Chapter 5 - Solitude Offers a Chance for Aptitude to Shine

Our community recently started telling us about their outdoor adventures. We’re excited to begin sharing the stories of these brave, growing people and the excitement they’ve experienced in nature. 
We hope you enjoy reading their stories in their own words. Let’s celebrate them and be challenged to push ourselves in our own ways!
When adventure calls, do you listen?
For some of us, fear keeps us from answering. For others, it’s the naysayers that block our path. And sometimes, life can just get in the way.
But when we’re able to answer, we’re often rewarded with gifts we never could imagine. Gifts like self-assurance, knowledge, and confidence. That’s what Caitlin earned when she chose to wave off concern from friends and challenge her own nerves by venturing into Death Valley… alone.
[caption id="attachment_6138" align="alignleft" width="300"] Outdoor Adventures - Elira Community member stands on top of Telescope Peak[/caption]
Caitlin - Into the Desert… Alone
My love of the outdoors is rooted in a childhood of constant family camping trips. On most weekends we would take the camper to local campgrounds where I ended up spending most of my time in the woods and making friends with the other kids. I have such fond memories of sitting around the campfire making the most delicious mountain pies and smores. But it wasn't until I graduated college that I truly got into hiking and the outdoors. 
Over the past few years, I've had the opportunity to hike and backpack in 11 different states, including Alaska and Hawaii. I've spent countless weekends solo hiking in my local state of Maryland with my dogs, Oliver and Phoebe. 
But my trip to Death Valley was truly my first solo hike. 
No dogs. 
No friends. 
Just myself and the "hottest place on earth." 
I knew it was going to stretch me, despite obsessively researching and planning it all out. As it turned out, I found myself in several prime situations for growth during the trip. Telescope Peak and Titus Canyon Road proved to be the most challenging. 
I hoped to make it to the peak by sunrise but didn't take into account the long desert drive and  strenuous 7 miles uphill. On my way up I met two hikers who were coming down. They said the hike was just too difficult for them… not exactly what anyone wants to hear bright and early in the morning!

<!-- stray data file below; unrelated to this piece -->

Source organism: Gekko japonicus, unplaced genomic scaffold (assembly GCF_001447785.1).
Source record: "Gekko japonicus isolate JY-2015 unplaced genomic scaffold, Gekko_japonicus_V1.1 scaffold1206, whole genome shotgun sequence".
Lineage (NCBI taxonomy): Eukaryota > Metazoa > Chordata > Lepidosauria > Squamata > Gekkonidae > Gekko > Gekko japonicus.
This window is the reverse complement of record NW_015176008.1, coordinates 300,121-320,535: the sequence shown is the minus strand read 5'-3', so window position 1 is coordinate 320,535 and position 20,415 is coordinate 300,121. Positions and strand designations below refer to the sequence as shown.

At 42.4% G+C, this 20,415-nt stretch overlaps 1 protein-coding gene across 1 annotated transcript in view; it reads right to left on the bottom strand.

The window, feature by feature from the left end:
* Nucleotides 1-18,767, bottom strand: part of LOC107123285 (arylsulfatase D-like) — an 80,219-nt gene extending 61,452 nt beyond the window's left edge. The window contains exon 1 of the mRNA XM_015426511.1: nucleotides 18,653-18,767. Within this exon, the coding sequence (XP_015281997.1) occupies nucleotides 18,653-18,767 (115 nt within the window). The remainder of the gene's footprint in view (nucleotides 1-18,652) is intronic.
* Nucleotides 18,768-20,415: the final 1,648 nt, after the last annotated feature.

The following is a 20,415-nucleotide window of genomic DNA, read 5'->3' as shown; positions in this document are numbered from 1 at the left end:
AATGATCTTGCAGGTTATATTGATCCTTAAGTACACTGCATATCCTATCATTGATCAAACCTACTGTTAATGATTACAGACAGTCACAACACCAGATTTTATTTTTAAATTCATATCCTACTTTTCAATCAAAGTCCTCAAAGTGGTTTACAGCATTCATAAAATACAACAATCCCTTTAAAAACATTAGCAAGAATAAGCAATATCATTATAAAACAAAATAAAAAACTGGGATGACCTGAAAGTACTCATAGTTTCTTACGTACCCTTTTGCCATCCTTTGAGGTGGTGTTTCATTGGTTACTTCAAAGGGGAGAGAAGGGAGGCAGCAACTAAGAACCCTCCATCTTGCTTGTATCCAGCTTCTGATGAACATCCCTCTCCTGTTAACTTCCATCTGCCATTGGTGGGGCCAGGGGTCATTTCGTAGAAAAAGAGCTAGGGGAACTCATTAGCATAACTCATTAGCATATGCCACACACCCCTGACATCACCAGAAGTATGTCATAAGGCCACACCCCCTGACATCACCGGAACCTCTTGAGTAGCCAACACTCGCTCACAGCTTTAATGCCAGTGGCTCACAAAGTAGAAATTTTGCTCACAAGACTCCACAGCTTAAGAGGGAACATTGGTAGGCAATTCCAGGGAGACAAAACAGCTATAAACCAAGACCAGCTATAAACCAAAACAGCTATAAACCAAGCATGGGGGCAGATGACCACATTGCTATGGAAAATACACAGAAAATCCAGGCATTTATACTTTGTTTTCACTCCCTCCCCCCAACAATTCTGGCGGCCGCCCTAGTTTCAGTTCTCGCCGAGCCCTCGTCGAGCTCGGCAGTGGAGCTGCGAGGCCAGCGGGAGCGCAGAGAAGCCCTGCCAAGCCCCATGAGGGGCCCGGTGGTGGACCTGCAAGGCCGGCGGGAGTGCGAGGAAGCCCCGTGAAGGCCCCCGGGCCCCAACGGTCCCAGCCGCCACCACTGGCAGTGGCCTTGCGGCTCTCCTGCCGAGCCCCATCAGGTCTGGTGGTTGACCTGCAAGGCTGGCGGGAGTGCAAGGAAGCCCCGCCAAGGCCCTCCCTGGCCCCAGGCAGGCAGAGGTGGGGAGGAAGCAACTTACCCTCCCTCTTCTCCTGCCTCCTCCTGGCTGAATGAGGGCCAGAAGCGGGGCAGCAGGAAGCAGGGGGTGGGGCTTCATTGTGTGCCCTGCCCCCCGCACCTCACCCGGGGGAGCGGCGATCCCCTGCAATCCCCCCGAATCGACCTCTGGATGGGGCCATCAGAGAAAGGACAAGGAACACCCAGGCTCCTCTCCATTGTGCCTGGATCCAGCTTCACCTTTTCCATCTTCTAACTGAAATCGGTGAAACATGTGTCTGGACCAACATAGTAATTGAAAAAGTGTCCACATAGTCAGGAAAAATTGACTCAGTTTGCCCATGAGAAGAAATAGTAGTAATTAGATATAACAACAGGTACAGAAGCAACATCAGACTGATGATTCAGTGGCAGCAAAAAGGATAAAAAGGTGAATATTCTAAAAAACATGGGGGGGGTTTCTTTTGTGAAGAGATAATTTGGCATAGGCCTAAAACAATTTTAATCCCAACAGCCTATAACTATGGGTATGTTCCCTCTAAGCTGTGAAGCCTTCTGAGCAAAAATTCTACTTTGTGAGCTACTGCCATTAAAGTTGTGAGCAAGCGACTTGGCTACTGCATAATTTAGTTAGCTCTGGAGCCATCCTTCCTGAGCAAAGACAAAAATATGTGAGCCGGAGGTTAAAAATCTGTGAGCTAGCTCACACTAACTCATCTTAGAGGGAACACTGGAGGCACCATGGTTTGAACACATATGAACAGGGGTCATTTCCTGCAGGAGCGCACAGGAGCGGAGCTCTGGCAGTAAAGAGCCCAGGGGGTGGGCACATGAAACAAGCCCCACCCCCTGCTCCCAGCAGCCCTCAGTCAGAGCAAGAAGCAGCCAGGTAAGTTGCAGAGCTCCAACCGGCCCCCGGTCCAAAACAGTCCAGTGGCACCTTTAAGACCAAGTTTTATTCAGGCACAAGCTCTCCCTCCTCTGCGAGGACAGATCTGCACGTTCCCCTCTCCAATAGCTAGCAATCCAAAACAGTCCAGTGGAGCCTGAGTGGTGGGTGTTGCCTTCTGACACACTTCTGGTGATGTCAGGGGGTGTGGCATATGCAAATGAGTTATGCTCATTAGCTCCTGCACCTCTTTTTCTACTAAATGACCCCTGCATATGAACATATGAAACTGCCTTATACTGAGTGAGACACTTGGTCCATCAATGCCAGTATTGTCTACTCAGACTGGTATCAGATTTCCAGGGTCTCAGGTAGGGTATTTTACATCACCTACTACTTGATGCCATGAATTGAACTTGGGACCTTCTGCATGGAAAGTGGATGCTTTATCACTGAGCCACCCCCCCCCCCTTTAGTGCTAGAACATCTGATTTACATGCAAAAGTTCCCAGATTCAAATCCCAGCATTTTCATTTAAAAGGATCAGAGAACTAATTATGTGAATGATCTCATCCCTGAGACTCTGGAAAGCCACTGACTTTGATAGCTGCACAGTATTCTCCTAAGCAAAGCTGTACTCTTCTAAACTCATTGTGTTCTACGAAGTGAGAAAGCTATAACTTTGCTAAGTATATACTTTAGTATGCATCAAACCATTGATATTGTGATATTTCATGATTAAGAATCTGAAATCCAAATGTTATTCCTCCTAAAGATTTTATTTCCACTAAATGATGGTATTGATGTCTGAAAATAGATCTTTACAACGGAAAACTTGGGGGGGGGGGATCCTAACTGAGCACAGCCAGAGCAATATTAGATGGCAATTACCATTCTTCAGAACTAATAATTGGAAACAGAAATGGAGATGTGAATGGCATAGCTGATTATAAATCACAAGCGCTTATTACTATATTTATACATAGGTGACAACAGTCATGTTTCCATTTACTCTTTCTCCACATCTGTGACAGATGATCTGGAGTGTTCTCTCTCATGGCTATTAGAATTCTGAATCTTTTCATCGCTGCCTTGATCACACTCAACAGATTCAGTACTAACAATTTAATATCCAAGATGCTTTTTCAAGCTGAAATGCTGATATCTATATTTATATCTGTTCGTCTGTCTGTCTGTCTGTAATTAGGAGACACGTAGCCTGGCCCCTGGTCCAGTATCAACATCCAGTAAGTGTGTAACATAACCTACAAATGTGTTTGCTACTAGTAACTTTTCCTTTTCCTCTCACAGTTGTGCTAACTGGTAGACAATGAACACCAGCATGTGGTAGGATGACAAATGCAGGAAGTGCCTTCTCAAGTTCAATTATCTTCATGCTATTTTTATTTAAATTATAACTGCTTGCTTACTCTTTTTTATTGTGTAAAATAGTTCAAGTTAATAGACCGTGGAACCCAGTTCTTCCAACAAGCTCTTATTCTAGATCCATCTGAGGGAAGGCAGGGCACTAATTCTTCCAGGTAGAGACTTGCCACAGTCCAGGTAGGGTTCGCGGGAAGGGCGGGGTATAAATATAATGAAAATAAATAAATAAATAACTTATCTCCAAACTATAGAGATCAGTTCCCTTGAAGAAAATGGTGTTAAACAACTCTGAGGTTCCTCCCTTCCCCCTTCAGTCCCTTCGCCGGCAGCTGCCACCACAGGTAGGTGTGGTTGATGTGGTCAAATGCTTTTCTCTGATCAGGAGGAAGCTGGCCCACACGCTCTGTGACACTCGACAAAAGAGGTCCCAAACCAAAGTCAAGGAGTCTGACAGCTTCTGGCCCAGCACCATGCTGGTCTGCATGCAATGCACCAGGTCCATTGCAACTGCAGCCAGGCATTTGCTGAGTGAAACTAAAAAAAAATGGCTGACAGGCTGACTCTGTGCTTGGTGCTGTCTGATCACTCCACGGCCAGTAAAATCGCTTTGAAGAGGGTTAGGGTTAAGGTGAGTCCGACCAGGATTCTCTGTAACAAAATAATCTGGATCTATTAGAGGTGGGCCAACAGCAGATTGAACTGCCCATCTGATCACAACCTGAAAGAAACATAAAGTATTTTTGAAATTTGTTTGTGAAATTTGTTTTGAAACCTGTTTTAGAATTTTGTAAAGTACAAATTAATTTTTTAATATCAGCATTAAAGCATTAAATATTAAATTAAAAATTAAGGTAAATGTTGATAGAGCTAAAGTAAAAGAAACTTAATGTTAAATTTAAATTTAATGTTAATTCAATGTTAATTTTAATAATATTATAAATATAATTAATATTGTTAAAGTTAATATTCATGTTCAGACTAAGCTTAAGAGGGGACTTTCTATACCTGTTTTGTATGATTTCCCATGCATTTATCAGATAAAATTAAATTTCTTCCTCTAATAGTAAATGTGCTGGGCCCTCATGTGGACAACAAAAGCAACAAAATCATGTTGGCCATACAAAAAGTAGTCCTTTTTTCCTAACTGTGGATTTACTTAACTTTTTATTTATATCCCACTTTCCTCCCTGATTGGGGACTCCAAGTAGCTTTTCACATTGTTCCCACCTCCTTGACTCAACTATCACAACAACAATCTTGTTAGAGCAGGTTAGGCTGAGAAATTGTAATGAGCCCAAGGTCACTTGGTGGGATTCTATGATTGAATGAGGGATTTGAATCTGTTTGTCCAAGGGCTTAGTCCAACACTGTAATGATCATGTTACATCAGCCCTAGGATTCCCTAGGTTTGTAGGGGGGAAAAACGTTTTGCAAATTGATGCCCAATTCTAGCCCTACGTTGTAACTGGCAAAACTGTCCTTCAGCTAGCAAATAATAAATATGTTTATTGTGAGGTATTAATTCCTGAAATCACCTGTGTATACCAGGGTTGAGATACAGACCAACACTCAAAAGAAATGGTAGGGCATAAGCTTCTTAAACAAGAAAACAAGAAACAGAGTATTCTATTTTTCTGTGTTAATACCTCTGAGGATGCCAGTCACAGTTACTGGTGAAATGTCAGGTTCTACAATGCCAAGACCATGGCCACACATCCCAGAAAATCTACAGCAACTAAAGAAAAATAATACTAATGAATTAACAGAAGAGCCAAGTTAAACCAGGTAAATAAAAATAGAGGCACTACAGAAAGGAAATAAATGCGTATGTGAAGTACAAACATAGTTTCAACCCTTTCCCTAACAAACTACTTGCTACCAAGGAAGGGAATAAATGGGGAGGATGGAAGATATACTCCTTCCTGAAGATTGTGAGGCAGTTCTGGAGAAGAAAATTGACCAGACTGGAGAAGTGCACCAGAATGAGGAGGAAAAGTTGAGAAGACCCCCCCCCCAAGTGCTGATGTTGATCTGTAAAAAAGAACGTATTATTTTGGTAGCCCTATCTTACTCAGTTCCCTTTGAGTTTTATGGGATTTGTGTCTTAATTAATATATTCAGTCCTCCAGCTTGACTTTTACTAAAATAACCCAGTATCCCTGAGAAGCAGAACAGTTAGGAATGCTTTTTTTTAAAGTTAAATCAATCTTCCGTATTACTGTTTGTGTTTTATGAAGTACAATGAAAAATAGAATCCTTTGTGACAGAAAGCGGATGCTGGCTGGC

There were more than a few times on my hike that I had to stop to catch my breath. A little elevation is a monster on the lungs! I couldn't help but think about the other hikers who turned back and wonder if I should too. But the promise of breathtaking views and hitting the peak solo was just too tempting to give up.  
After 7 miles I may have been later in the morning than I had hoped, but I made it early enough to have the peak all to myself. The views were incredible and completely worth trudging through switchback after switchback.  The winds were cold and powerful, but I could see the entire park from where I was standing. 
The wave of accomplishment that washed over me was overwhelming!
I met my scariest challenge one evening when leaving the park. I had rented a 4-wheel drive vehicle to manage the challenges of Death Valley's roads. It was capable and handled like a dream. One of the drives I was super excited to explore was the 26-mile long Titus Canyon Road that winds through Leadfield Ghost town and slot canyons. 
This was BY FAR the most incredible drive I have ever been on. The steep cliffs and sandy desert hills were stunning. The canyon walls jutting up on both sides of my vehicle were an experience I will never forget. 
But I'll never forget it for a few reasons. 
I hit the trail too late in the day, forgetting that the clocks had just been set back an hour. The sun was falling as I approached Leadfield Ghost town. But I ignored the light and hopped out to explore. After a few minutes, I realized that I needed to continue on my journey if I wanted to see the canyon before dark. 
The setting sun was radiating red and orange off the ancient rock as I entered the Canyon and it wasn't long until a blanket of black night covered everything in sight. My headlights beamed off of the canyon walls. 
I had no GPS. 
No cell service. 
And I was desperately low on gas. 
I became overwhelmed with fear at the thought of being stuck in this canyon overnight. My vehicle would have kept me safe, but the late evening temperatures of the desert would have been a force to reckon with. 
I did everything I could to ignore the panic brewing in my chest and kept a gentle touch on the gas pedal. Each turn was another canyon wall, and another, and another. I drove for what felt like hours, praying I would have enough gas to get out of the desolate canyon and back to my rickety old camper in Nevada. 
Slowly the starry night sky emerged and I was able to take an enormous sigh of relief. I made my way off of the dirt road and have never been more thankful to be on a paved street! 
Funny enough, after making it back to my trailer later that night, I realized I had only gone about 3 miles through the canyon, but the fear and anxiety of being stuck at night truly changed my perception of time! 
Multiple people told me not to go on this trip alone, but I am so glad I did.
On the one hand, it taught me so much... like to be more aware of my surroundings and know where the closest gas station is!
But on the other hand, I confirmed to myself that I’m capable of whatever I set my mind to. 
Too often we let other people's opinions make us second guess ourselves, sometimes we need to quiet their voices to let our own be heard.  This trip was all the proof I need that we should always listen to adventure when it calls.